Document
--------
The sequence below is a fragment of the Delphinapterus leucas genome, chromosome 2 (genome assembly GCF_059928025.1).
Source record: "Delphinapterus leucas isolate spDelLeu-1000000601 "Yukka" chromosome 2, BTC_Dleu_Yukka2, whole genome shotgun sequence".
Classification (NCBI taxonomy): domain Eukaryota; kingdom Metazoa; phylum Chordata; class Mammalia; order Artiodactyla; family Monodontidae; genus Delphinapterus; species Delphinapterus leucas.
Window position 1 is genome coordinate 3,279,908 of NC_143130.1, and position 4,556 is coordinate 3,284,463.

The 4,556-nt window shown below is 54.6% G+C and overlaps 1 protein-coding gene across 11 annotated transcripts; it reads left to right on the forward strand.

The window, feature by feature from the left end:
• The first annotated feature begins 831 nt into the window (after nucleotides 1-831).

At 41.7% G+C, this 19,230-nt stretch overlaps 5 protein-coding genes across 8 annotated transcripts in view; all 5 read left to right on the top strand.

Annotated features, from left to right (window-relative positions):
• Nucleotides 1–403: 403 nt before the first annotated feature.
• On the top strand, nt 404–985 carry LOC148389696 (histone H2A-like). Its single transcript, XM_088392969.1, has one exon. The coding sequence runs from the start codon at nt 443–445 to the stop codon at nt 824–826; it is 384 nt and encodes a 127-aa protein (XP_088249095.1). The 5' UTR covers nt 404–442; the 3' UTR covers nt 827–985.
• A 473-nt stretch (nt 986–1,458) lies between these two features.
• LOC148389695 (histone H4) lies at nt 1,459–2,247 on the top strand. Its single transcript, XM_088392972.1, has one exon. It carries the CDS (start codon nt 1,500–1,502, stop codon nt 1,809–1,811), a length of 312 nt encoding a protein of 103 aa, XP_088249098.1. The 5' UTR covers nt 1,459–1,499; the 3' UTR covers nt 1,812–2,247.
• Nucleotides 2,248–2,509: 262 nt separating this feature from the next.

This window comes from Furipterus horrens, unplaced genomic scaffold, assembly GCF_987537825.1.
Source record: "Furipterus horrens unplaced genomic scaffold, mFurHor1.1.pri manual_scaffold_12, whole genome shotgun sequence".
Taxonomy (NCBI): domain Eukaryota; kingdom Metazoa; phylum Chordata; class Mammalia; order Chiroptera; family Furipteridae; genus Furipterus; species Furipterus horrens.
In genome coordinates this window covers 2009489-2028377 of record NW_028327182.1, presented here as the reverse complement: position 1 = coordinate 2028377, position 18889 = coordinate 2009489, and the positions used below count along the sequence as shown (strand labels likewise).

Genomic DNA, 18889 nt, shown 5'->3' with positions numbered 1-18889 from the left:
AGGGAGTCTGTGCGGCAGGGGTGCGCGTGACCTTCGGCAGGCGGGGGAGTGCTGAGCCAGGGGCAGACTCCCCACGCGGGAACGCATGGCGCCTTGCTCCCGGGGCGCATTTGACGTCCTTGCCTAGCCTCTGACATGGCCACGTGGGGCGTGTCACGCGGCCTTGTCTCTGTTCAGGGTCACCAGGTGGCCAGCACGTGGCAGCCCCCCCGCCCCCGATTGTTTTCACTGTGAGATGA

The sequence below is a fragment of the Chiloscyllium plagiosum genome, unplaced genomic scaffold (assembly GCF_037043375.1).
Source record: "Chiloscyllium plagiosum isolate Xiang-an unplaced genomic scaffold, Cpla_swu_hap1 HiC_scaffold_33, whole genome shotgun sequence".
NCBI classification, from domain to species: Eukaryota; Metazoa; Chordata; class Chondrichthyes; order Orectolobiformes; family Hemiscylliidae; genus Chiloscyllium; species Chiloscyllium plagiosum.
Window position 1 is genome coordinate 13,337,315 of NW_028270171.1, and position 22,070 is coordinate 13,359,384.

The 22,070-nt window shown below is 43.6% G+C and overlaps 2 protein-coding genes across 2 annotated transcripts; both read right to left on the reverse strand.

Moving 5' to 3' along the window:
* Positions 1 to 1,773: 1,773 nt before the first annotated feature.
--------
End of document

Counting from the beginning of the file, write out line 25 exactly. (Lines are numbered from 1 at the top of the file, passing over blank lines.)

The 22,070-nt window shown below is 43.6% G+C and overlaps 2 protein-coding genes across 2 annotated transcripts; both read right to left on the reverse strand.